Both criteria were met. First, for each educational category, no statistically significant difference was found when comparing census-based and survey-based HLY estimates. For instance, men in the lowest educational category have shown a HLY of 34 years according to the HIS, and while this figure was 35.5 years according to the census, this difference was not statistically significant. Second, the survey-based HLY have shown a significant social gradient. For instance, men in the highest educational category are expected to live 9.5 more HLY than their counterparts in the lowest educational category based on the HIS estimates, compared with 7.3 HLY based on the census estimates.
This article suggests that using the mortality follow-up of a nationally representative cross-sectional survey is a valid approach to monitor social inequalities in HLY in the absence of population-wide data.
Healthy life years; Socioeconomic status; Surveys; Mortality follow-up; Monitoring
To conduct a comprehensive analysis of supply of and demand for oncology services through 2020. This study was commissioned by the Board of Directors of ASCO.
New data on physician supply gathered from surveys of practicing oncologists, oncology fellows, and fellowship program directors were analyzed, along with 2005 American Medical Association Masterfile data on practicing medical oncologists, hematologists/oncologists, and gynecologic oncologists, to determine the baseline capacity and to forecast visit capacity through 2020. Demand for visits was calculated by applying age-, sex-, and time-from-diagnosis-visit rate data from the National Cancer Institute's analysis of the 1998 to 2002 Surveillance, Epidemiology and End Results (SEER) database to the National Cancer Institute's cancer incidence and prevalence projections. The cancer incidence and prevalence projections were calculated by applying a 3-year average (2000–2002) of age- and sex-specific cancer rates from SEER to the US Census Bureau population projections released on March 2004. The baseline supply and demand forecasts assume no change in cancer care delivery and physician practice patterns. Alternate scenarios were constructed by changing assumptions in the baseline models.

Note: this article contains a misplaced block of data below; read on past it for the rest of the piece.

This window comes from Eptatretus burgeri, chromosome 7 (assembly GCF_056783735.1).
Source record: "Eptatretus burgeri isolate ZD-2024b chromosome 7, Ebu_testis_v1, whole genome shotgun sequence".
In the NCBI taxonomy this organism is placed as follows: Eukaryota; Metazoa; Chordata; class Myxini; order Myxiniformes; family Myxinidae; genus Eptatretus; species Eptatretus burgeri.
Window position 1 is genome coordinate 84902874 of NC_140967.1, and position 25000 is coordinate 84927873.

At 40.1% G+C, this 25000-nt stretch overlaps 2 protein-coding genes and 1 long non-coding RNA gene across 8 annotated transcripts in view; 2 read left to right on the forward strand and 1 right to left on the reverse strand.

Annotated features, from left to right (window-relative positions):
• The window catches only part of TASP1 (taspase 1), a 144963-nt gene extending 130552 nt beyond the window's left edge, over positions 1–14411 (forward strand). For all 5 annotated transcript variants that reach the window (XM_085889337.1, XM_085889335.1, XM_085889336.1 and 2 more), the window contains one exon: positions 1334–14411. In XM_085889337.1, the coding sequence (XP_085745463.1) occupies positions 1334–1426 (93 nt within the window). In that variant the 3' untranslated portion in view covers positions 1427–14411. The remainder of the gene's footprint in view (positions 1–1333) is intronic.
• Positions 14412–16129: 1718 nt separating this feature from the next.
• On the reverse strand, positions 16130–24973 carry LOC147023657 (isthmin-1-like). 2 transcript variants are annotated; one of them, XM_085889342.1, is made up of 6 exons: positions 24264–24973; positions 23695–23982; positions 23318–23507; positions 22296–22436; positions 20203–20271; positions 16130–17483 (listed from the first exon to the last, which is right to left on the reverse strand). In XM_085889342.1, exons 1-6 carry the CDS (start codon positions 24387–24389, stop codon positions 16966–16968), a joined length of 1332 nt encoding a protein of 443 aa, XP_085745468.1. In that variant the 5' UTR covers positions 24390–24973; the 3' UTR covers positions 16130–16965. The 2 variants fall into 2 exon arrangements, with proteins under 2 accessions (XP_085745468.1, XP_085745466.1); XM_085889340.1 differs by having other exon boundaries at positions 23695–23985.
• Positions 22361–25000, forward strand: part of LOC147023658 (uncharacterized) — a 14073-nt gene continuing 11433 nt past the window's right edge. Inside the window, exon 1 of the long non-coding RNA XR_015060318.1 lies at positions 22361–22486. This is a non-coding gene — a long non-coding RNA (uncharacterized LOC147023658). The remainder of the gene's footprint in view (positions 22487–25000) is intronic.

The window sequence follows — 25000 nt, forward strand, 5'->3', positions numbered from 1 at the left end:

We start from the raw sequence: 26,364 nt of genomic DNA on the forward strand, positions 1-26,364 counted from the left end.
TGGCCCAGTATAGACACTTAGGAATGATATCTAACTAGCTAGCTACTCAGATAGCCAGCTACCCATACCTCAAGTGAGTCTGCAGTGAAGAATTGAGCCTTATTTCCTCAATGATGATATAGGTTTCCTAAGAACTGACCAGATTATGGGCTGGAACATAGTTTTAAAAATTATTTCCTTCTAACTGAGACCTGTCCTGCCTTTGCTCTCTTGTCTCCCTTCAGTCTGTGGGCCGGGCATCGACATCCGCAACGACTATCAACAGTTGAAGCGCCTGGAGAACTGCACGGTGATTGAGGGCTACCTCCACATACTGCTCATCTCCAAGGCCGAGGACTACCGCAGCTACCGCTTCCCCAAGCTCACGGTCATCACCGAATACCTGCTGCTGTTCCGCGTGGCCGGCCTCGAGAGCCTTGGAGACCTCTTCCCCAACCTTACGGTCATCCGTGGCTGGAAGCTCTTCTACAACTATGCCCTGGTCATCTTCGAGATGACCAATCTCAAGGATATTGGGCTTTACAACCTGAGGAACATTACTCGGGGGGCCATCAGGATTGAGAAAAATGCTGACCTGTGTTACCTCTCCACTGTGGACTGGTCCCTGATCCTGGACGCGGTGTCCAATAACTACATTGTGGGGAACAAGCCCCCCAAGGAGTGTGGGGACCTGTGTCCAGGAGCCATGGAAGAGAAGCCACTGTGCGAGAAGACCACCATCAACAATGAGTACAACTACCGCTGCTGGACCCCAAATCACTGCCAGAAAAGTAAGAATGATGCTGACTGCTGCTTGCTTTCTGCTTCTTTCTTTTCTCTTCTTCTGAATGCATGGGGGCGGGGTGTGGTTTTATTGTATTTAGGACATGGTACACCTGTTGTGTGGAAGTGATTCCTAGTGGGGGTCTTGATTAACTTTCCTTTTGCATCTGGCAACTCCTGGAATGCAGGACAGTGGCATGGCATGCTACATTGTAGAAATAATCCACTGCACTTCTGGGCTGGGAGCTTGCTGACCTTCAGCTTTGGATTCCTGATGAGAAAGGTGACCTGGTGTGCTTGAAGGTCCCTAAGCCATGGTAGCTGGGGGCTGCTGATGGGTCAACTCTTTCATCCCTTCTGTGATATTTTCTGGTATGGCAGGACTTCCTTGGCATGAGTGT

Demand for oncology services is expected to rise rapidly, driven by the aging and growth of the population and improvements in cancer survival rates, at the same time the oncology workforce is aging and retiring in increasing numbers. Demand is expected to rise 48% between 2005 and 2020. The supply of services provided by oncologists during this time is expected to grow more slowly, approximately 14%, based on the current age distribution and practice patterns of oncologists and the number of oncology fellowship positions. This translates into a shortage of 9.4 to 15.0 million visits, or 2,550 to 4,080 oncologists—roughly one-quarter to one-third of the 2005 supply. The baseline projections do not include any alterations based on changes in practice patterns, service use, or cancer treatments. Various alternate scenarios were also developed to show how supply and demand might change under different assumptions.